Apple is planning to implement the NeuralHash CSAM system in iOS and iPadOS 15 as part of a suite of child safety features, and it has been a hugely controversial decision with Apple receiving criticism from customers and privacy advocates. Apple has been attempting to reassure customers and security researchers about the implementation of the system with additional documentation and executive interviews.

Top Rated Comments

locovaca Avatar
6 weeks ago
Make it all public. It’s for the children, right? What do you have to hide, Apple?
Score: 63 Votes (Like | Disagree)
miniyou64 Avatar
6 weeks ago
People giving Apple the benefit of the doubt here are making a tremendous amount of assumptions. This kind of tech never remains only for its intended use. No matter which way you spin it (for the children!) this is invasive. Someone on Twitter mentioned what happens if someone airdrops you a bunch of illicit photos and they sync to iCloud in a matter of seconds? Boom you’re flagged. There’s 1,000,000 ways for this system to go wrong or be exploited or worse ruin innocent peoples lives. And if you do end up being one of those people, you will have exactly zero recourse to prove your innocence. It’s over for you. This entire thing is very stupid on Apple’s part.
Score: 58 Votes (Like | Disagree)
zakarhino Avatar
6 weeks ago
*amateur devs exploit the system within a few hours of discovery*

Apple: "Uhhh guys, this is totally not the finished algorithm! Believe us!"
Score: 47 Votes (Like | Disagree)
dguisinger Avatar
6 weeks ago
As Rene Ritchie says on MacBreak Weekly, Apple keeps talking down to us as if we don't understand, and our response is "You don't understand, we understand and do not like this"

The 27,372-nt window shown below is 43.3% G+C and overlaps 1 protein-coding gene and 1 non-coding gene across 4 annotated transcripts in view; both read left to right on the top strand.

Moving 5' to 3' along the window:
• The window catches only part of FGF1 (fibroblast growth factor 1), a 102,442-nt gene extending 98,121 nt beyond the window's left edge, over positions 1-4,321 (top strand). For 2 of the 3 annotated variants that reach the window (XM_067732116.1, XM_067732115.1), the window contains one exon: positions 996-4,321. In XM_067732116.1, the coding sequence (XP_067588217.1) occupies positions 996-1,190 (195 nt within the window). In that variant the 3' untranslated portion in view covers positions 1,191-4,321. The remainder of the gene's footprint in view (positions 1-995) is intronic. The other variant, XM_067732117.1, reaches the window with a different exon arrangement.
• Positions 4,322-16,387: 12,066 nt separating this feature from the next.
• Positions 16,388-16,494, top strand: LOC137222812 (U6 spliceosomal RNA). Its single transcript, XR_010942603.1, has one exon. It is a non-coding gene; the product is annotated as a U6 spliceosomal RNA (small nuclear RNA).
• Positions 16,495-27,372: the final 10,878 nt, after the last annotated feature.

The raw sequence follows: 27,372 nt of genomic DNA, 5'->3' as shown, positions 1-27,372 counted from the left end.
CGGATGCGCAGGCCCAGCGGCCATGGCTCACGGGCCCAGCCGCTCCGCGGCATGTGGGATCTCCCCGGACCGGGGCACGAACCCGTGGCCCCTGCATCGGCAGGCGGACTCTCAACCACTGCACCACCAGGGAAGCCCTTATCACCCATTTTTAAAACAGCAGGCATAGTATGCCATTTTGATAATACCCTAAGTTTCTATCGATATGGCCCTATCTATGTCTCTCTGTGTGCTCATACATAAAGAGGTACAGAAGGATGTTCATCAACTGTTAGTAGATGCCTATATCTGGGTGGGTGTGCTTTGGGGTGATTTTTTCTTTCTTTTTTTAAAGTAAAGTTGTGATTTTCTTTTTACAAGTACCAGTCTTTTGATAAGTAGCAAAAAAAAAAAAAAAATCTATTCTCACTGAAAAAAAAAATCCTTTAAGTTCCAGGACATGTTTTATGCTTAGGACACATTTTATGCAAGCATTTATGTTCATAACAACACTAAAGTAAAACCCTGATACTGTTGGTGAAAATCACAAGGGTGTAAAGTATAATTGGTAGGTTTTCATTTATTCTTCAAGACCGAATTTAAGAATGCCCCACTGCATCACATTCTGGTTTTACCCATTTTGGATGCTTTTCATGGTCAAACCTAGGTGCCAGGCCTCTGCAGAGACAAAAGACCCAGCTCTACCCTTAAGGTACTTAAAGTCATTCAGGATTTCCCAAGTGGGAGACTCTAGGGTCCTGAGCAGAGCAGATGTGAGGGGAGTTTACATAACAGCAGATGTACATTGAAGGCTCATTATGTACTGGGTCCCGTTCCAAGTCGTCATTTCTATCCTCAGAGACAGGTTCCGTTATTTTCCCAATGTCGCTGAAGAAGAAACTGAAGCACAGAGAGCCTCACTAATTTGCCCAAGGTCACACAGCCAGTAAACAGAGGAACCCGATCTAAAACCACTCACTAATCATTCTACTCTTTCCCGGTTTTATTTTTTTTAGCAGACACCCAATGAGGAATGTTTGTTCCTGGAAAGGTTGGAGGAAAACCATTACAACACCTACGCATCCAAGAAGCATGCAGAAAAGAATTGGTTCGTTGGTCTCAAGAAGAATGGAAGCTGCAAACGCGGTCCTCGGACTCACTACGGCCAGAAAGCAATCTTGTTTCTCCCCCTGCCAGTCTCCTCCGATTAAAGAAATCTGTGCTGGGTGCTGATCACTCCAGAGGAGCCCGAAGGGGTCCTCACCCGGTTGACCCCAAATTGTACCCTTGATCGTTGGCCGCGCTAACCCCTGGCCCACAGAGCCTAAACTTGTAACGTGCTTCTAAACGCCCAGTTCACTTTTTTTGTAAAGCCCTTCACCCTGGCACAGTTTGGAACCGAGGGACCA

Score: 42 Votes (Like | Disagree)
nawk Avatar
6 weeks ago
Wait - I’m confused by this. Does this mean that everyone’s iCloud is going to be scanned without user’s authorization in the name of child welfare??

While I am sure people may agree with this, it seems like one step away from doctors/dentists submitting DNA samples of *every* patient because it is in the public interest.

This program seems just a small morale slip away from being an invasion of privacy on a monumental scale. Give what Snowden revealed the US government has a huge thirst for data collection like this. It’s a short hop to scan for compromising photos of your political rivals, yes?
Score: 42 Votes (Like | Disagree)
LDN Avatar
6 weeks ago

Make it all public. It’s for the children, right? What do you have to hide, Apple?
Yeah, this is increasingly sounding like its not meant for children. Not forgetting the fact that actual pedos, who are likely very small in number, will either just turn off iCloud Photos or get Android phones. Normal people are left stuck with the bill. Apple are going to have to pull this whole thing.
Score: 39 Votes (Like | Disagree)